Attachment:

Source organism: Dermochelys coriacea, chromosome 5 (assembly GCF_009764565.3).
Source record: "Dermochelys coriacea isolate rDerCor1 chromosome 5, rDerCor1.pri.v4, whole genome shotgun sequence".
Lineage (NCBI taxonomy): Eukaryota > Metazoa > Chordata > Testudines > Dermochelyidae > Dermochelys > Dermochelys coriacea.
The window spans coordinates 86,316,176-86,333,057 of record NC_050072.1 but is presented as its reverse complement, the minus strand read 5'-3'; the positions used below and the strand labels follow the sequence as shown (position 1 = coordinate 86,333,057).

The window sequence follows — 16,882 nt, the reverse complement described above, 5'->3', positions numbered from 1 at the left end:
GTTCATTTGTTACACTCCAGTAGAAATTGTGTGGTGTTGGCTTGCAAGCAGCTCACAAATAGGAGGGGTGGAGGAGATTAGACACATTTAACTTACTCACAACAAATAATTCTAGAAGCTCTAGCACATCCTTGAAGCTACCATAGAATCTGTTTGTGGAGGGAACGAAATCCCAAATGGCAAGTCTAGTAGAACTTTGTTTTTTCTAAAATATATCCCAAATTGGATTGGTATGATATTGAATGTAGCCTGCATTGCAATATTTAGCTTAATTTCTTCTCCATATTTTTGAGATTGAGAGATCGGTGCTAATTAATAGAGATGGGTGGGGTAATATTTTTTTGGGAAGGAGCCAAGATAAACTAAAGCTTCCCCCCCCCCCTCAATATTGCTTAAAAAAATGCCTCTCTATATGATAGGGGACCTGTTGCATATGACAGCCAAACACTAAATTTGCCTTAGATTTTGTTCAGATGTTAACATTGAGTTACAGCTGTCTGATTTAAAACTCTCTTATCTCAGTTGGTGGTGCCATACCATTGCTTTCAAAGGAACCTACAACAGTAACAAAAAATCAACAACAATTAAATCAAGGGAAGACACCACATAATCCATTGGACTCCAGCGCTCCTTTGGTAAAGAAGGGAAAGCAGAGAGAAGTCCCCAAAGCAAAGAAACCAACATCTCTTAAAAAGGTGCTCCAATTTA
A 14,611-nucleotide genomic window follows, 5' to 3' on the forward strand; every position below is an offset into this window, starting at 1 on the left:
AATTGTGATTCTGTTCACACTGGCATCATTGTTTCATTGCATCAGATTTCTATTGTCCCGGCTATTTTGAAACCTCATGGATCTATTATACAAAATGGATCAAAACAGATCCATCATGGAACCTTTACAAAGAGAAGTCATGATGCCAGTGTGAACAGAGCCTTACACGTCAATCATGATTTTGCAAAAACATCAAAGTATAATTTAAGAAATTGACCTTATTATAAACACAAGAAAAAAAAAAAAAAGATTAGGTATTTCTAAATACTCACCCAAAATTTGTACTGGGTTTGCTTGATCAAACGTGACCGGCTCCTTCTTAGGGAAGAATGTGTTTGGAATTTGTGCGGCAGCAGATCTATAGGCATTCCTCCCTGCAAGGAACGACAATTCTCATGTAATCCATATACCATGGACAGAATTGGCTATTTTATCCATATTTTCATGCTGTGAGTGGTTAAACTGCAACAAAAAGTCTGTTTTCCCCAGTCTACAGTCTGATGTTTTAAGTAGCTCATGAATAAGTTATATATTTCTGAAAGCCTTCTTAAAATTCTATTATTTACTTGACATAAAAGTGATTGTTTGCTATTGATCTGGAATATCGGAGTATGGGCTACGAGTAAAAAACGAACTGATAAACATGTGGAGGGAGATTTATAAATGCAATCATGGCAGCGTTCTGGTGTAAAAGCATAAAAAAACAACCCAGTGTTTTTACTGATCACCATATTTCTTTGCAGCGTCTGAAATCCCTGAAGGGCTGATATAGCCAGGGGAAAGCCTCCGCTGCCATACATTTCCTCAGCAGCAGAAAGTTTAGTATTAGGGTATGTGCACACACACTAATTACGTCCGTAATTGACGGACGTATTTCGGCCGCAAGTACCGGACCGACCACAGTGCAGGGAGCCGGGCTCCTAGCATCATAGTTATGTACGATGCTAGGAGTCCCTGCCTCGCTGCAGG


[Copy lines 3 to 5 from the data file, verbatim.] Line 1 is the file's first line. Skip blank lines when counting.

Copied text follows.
Lineage (NCBI taxonomy): Eukaryota > Metazoa > Chordata > Testudines > Dermochelyidae > Dermochelys > Dermochelys coriacea.
The window spans coordinates 86,316,176-86,333,057 of record NC_050072.1 but is presented as its reverse complement, the minus strand read 5'-3'; the positions used below and the strand labels follow the sequence as shown (position 1 = coordinate 86,333,057).

The window sequence follows — 16,882 nt, the reverse complement described above, 5'->3', positions numbered from 1 at the left end: